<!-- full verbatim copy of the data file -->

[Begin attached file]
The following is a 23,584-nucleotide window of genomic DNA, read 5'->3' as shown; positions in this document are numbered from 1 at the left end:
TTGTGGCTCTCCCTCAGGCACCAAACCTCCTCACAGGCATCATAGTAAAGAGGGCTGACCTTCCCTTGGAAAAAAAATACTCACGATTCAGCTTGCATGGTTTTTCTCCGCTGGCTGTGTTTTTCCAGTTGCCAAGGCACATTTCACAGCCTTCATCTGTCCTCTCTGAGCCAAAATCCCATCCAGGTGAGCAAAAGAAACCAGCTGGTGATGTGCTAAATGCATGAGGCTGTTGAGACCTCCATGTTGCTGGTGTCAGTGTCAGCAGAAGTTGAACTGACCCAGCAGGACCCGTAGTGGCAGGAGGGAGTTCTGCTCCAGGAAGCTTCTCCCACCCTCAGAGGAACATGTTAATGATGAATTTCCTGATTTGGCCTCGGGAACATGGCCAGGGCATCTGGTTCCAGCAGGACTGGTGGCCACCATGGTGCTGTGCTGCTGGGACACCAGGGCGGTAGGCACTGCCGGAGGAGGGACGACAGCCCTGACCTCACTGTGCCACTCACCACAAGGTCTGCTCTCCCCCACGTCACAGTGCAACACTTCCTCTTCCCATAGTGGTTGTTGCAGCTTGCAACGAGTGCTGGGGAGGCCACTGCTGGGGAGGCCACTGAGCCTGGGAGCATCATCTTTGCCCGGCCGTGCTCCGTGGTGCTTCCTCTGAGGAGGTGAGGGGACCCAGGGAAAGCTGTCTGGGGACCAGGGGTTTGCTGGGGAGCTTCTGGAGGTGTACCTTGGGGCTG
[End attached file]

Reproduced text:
The following is a 23,584-nucleotide window of genomic DNA, read 5'->3' as shown; positions in this document are numbered from 1 at the left end:
TTGTGGCTCTCCCTCAGGCACCAAACCTCCTCACAGGCATCATAGTAAAGAGGGCTGACCTTCCCTTGGAAAAAAAATACTCACGATTCAGCTTGCATGGTTTTTCTCCGCTGGCTGTGTTTTTCCAGTTGCCAAGGCACATTTCACAGCCTTCATCTGTCCTCTCTGAGCCAAAATCCCATCCAGGTGAGCAAAAGAAACCAGCTGGTGATGTGCTAAATGCATGAGGCTGTTGAGACCTCCATGTTGCTGGTGTCAGTGTCAGCAGAAGTTGAACTGACCCAGCAGGACCCGTAGTGGCAGGAGGGAGTTCTGCTCCAGGAAGCTTCTCCCACCCTCAGAGGAACATGTTAATGATGAATTTCCTGATTTGGCCTCGGGAACATGGCCAGGGCATCTGGTTCCAGCAGGACTGGTGGCCACCATGGTGCTGTGCTGCTGGGACACCAGGGCGGTAGGCACTGCCGGAGGAGGGACGACAGCCCTGACCTCACTGTGCCACTCACCACAAGGTCTGCTCTCCCCCACGTCACAGTGCAACACTTCCTCTTCCCATAGTGGTTGTTGCAGCTTGCAACGAGTGCTGGGGAGGCCACTGCTGGGGAGGCCACTGAGCCTGGGAGCATCATCTTTGCCCGGCCGTGCTCCGTGGTGCTTCCTCTGAGGAGGTGAGGGGACCCAGGGAAAGCTGTCTGGGGACCAGGGGTTTGCTGGGGAGCTTCTGGAGGTGTACCTTGGGGCTG